Maputo — The Mozambican police on Tuesday once again prevented Venancio Mondlane, the candidate of the main opposition party, the former rebel movement Renamo, from marching through the streets of Maputo.
Mondlane and his supporters, waving Renamo flags and banners, gathered at Maputo's Square to the Mozambican Heroes, but they were not allowed to begin their march.
Speaking to the independent television station STV, Mondlane said this was the fourth time the police had prevented him from undertaking political work.
He had no doubt that the police were being used. "This is a very serious situation", he said. It's political intolerance. It's political party fundamentalism, and I think something must be done to end this".
Mondlane told STV he had asked the police the legal basis for stopping his supporters from marching, but they could only say that they were following orders. The police officer in question "told me he didn't know what the legal basis was", Mondlane added. "I consider this serious, because the man who is safeguarding law and order, doesn't even know the law on which his attitudes are based. He says he doesn't know the law, but he has received orders".
The justification given last week, by a Maputo district election official, for the ban, is that the election campaign period has not yet started. Until the official campaign is launched, campaigning activities will not be allowed.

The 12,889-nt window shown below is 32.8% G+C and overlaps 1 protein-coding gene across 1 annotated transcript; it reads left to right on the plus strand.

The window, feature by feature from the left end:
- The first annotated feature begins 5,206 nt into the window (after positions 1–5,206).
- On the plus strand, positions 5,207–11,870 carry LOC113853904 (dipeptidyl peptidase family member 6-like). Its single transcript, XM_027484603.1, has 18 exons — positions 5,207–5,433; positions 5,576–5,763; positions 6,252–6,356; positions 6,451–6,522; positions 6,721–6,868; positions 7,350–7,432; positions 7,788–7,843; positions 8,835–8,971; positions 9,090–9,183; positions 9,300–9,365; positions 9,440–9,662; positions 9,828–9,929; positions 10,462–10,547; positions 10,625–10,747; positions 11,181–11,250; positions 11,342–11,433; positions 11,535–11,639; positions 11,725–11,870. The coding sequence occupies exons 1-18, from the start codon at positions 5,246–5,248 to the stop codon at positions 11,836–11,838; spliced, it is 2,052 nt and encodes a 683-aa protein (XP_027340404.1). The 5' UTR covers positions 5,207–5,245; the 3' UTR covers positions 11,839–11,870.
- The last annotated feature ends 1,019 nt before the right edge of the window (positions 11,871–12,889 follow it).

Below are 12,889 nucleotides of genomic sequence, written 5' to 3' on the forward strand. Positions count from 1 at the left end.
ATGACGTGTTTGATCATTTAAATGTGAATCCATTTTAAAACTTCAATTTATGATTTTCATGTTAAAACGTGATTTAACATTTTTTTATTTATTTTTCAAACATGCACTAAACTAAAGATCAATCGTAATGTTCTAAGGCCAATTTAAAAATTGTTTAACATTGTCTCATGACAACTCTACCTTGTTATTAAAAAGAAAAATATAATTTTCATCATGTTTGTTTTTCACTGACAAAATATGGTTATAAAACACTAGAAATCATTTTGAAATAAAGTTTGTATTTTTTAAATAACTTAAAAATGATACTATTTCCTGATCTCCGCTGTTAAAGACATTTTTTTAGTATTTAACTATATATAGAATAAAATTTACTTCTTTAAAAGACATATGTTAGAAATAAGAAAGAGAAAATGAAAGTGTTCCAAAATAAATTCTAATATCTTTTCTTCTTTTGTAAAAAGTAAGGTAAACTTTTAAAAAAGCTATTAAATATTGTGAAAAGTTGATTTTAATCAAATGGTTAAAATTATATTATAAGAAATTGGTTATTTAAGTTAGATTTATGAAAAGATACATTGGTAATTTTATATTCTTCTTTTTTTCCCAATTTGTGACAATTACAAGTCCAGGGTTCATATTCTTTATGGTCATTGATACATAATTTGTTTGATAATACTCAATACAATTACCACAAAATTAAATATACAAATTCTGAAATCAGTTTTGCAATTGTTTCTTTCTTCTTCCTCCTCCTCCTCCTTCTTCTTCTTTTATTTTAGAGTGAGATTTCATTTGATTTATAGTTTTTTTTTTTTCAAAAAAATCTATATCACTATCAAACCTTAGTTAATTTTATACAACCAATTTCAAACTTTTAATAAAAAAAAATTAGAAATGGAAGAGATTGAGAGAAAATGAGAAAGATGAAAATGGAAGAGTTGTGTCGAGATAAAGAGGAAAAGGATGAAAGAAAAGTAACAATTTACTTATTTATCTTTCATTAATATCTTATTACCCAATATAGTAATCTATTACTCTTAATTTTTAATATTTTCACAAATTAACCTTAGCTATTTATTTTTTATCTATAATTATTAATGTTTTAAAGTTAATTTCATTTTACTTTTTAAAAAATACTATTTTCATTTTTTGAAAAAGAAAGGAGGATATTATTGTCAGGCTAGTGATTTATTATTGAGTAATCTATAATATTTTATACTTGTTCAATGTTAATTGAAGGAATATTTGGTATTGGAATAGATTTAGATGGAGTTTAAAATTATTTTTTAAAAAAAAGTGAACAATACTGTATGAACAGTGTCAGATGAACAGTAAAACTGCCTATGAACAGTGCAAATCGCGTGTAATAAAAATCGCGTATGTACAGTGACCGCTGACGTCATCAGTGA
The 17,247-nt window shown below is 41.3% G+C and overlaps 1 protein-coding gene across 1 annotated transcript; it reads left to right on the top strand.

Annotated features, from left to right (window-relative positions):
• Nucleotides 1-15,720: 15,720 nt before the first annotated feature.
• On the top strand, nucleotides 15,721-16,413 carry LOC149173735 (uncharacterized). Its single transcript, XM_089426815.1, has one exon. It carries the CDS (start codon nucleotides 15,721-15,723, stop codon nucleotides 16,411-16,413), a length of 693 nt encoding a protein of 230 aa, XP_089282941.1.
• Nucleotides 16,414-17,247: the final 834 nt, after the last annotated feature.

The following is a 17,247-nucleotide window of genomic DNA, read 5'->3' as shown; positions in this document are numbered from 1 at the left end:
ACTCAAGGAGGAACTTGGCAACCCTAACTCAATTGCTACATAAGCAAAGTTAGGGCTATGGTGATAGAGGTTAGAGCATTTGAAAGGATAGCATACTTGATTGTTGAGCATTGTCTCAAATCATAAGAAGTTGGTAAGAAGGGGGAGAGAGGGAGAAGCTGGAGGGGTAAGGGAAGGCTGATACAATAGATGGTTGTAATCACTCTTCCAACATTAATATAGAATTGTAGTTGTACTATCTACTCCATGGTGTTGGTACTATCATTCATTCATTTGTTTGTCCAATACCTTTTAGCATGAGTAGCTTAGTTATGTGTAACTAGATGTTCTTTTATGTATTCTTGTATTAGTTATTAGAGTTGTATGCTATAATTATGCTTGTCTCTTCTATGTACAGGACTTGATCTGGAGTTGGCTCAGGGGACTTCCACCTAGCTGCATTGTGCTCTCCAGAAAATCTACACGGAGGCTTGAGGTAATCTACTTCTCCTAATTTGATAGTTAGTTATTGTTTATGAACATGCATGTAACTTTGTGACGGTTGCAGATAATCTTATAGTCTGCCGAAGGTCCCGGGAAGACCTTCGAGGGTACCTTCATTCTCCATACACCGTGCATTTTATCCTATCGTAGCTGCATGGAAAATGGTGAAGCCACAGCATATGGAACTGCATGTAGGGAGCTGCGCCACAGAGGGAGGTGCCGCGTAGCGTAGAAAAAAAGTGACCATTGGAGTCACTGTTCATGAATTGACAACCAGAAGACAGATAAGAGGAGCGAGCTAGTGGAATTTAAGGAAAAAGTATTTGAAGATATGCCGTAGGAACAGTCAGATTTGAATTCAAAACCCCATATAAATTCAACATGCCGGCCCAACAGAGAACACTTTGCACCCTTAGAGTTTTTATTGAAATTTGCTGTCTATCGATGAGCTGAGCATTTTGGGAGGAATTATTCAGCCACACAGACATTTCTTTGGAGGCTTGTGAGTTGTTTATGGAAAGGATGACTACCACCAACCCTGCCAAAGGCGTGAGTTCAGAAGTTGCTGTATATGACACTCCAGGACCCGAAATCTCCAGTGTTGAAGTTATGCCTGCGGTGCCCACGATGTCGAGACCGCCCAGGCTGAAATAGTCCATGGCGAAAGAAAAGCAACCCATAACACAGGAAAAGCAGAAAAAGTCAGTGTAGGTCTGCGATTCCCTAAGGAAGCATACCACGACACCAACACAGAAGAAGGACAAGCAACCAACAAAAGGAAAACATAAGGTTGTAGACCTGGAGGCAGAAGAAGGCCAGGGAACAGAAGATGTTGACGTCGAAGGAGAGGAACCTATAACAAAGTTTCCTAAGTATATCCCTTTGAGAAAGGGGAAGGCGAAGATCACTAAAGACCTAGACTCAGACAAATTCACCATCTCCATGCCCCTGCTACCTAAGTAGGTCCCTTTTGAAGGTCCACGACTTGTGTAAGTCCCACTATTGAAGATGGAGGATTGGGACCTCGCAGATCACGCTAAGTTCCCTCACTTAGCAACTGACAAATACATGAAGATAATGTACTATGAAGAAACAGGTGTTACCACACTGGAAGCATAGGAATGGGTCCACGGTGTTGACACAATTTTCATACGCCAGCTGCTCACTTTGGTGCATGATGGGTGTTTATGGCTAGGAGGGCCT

But Mondlane protested that no obstacles are put in the way of campaigning by the ruling Frelimo Party. Indeed, a few minutes' walk away from the Renamo gathering, the Frelimo mayoral candidate, Eneas Comiche, was speaking with stallholders and clients at the largest market in the inner-city neighbourhood of Malhangalene - which could easily be classified as a campaign activity, even though it did not involve any marching.
The National Elections Commission (CNE) has declared that Mondlane is not eligible to be the Renamo mayoral candidate, but Renamo is contesting this, and has appealed to the Constitutional Council, the country's highest body in matters of constitutional and electoral law.